5Questions

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LYNNE E. MAQUAT, Ph.D.

J. Lowell Orbison Endowed Chair and Professor of Biochemistry and Biophysics and of Oncology, School of Medicine and Dentistry, University of Rochester

Director, University of Rochester Center for RNA Biology: From Genome to Therapeutics; Chair, University of Rochester Graduate Women in Science

2014 ATHENA Award® Recipient

1. What is the one personal quality that's been most important in your career and why?
It’s a mixture of personal qualities that I didn’t know I had as a young assistant professor.  After obtaining a Ph.D. degree and doing post-doctoral work, I was on my own to make discoveries and become a successful scientist. The qualities that helped me most are:

• an open yet critical mind that knows the difference between what is fact and what is hypothesis;
• an understanding of how to design experiments that provide useful information;
• the ability to clearly communicate complicated ideas in writing and orally;
and, very importantly, perseverance.
• I learned all of this in the course of starting my own lab, which is like running a small business.


2. What’s the best career advice you ever received? 
Start my lab small and hire each individual carefully.  This allows for the creation of a culture in which lab members get along, have an outstanding work ethic, and want to excel. Research science is not a job, but a career that can have many twists and turns and lead to amazing discoveries.

What is your guilty pleasure? 
I get great pleasure from exercising, doing crossword puzzles, and walking my dog. Each activity allows me to make mental space for new scientific ideas to take root and grow. It’s a kind of peripheral vision. I don’t sit down to solve a scientific problem but have the right amount of joy and openness to make connections.  Solutions pop into my head, and it’s key to my thinking process. I also love to travel as well as eat wonderful food and drink good wine . . . but I view these as necessary forms of mental and physical sustenance rather than harbingers of guilt.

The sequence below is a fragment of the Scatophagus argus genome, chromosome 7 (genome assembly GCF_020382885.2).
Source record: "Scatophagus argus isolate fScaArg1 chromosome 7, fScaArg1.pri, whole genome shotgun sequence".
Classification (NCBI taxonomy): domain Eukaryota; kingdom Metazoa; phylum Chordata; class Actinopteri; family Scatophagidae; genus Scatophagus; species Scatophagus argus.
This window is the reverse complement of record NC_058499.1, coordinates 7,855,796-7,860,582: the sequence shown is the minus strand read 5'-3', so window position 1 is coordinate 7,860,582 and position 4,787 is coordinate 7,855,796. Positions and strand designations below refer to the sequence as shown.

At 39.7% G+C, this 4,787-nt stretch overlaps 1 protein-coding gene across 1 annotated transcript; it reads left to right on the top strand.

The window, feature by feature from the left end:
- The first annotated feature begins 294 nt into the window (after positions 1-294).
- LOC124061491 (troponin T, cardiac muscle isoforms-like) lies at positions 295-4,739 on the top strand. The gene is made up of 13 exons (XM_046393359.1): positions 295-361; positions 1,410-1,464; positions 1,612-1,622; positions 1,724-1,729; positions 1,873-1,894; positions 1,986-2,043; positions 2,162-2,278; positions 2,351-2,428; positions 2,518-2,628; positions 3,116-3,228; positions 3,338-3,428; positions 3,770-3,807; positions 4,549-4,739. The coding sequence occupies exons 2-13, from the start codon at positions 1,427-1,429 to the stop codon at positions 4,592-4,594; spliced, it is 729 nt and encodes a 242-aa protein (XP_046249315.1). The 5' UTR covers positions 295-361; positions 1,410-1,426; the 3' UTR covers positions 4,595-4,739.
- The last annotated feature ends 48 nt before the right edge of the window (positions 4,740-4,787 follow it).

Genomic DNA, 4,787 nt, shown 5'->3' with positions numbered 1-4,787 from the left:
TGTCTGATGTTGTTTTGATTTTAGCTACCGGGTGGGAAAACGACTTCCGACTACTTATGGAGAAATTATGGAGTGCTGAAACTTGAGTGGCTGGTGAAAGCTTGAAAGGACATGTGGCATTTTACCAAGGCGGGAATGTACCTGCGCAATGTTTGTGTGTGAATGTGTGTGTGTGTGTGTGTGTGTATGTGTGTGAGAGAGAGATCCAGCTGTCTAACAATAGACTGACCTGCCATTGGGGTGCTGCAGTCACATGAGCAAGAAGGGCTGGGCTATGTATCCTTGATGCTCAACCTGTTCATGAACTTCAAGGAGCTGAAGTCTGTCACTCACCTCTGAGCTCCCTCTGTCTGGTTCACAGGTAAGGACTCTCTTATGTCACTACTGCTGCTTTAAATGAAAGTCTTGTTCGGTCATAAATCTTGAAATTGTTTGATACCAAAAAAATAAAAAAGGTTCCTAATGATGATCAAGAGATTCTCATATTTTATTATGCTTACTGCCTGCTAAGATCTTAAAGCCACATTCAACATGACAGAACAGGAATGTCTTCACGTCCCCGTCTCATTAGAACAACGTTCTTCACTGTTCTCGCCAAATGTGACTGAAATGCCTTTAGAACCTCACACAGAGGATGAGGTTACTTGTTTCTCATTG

What was your most unexpected career turn? 
Truth be told, I never envisioned running my own research lab. Successful female scientists were few and far between back then.  I wasn’t sure I was capable. When my first marriage fell apart, I found myself struggling to pay the mortgage in a new city (not Rochester), which was very stressful. So, I started applying for research funding from the National Institutes of Health and the American Heart Association. I secured multiple grants, proving to myself (and those who were wary of hiring me as an assistant professor) that I was meritorious of such an appointment. I tell all young people – especially females – to be sure that you can take good financial care of yourself and don’t underestimate your abilities.  

What is the most fun part of your job? 
While I get older every year, the graduate students and post-docs in my lab never age. I really enjoy working with young scientists-in-training, helping them mature and preparing them to start research careers of their own.